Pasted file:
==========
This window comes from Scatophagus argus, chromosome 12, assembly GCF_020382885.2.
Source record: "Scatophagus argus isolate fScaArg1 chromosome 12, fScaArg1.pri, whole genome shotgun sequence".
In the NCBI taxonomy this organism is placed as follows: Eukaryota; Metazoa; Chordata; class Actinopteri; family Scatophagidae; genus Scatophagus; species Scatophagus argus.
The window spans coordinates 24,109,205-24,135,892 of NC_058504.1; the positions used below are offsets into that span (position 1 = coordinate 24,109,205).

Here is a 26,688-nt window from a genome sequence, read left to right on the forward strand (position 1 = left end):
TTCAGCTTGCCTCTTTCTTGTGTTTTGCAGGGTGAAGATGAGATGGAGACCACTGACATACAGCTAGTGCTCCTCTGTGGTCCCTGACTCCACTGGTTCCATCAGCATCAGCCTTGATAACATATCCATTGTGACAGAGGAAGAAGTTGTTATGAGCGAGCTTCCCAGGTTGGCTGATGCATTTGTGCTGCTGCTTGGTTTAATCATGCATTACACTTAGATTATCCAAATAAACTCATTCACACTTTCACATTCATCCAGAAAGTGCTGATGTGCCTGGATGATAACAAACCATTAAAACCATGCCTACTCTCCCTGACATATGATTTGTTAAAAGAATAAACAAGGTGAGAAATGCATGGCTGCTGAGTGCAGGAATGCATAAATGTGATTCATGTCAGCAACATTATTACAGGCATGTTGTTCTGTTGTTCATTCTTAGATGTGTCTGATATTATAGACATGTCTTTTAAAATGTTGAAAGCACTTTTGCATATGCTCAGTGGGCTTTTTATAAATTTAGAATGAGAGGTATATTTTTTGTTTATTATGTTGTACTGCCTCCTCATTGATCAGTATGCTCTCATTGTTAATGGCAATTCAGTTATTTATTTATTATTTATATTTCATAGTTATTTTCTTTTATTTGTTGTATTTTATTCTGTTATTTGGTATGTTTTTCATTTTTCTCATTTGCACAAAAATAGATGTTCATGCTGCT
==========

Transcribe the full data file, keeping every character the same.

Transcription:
This window comes from Scatophagus argus, chromosome 12, assembly GCF_020382885.2.
Source record: "Scatophagus argus isolate fScaArg1 chromosome 12, fScaArg1.pri, whole genome shotgun sequence".
In the NCBI taxonomy this organism is placed as follows: Eukaryota; Metazoa; Chordata; class Actinopteri; family Scatophagidae; genus Scatophagus; species Scatophagus argus.
The window spans coordinates 24,109,205-24,135,892 of NC_058504.1; the positions used below are offsets into that span (position 1 = coordinate 24,109,205).

Here is a 26,688-nt window from a genome sequence, read left to right on the forward strand (position 1 = left end):
TTCAGCTTGCCTCTTTCTTGTGTTTTGCAGGGTGAAGATGAGATGGAGACCACTGACATACAGCTAGTGCTCCTCTGTGGTCCCTGACTCCACTGGTTCCATCAGCATCAGCCTTGATAACATATCCATTGTGACAGAGGAAGAAGTTGTTATGAGCGAGCTTCCCAGGTTGGCTGATGCATTTGTGCTGCTGCTTGGTTTAATCATGCATTACACTTAGATTATCCAAATAAACTCATTCACACTTTCACATTCATCCAGAAAGTGCTGATGTGCCTGGATGATAACAAACCATTAAAACCATGCCTACTCTCCCTGACATATGATTTGTTAAAAGAATAAACAAGGTGAGAAATGCATGGCTGCTGAGTGCAGGAATGCATAAATGTGATTCATGTCAGCAACATTATTACAGGCATGTTGTTCTGTTGTTCATTCTTAGATGTGTCTGATATTATAGACATGTCTTTTAAAATGTTGAAAGCACTTTTGCATATGCTCAGTGGGCTTTTTATAAATTTAGAATGAGAGGTATATTTTTTGTTTATTATGTTGTACTGCCTCCTCATTGATCAGTATGCTCTCATTGTTAATGGCAATTCAGTTATTTATTTATTATTTATATTTCATAGTTATTTTCTTTTATTTGTTGTATTTTATTCTGTTATTTGGTATGTTTTTCATTTTTCTCATTTGCACAAAAATAGATGTTCATGCTGCT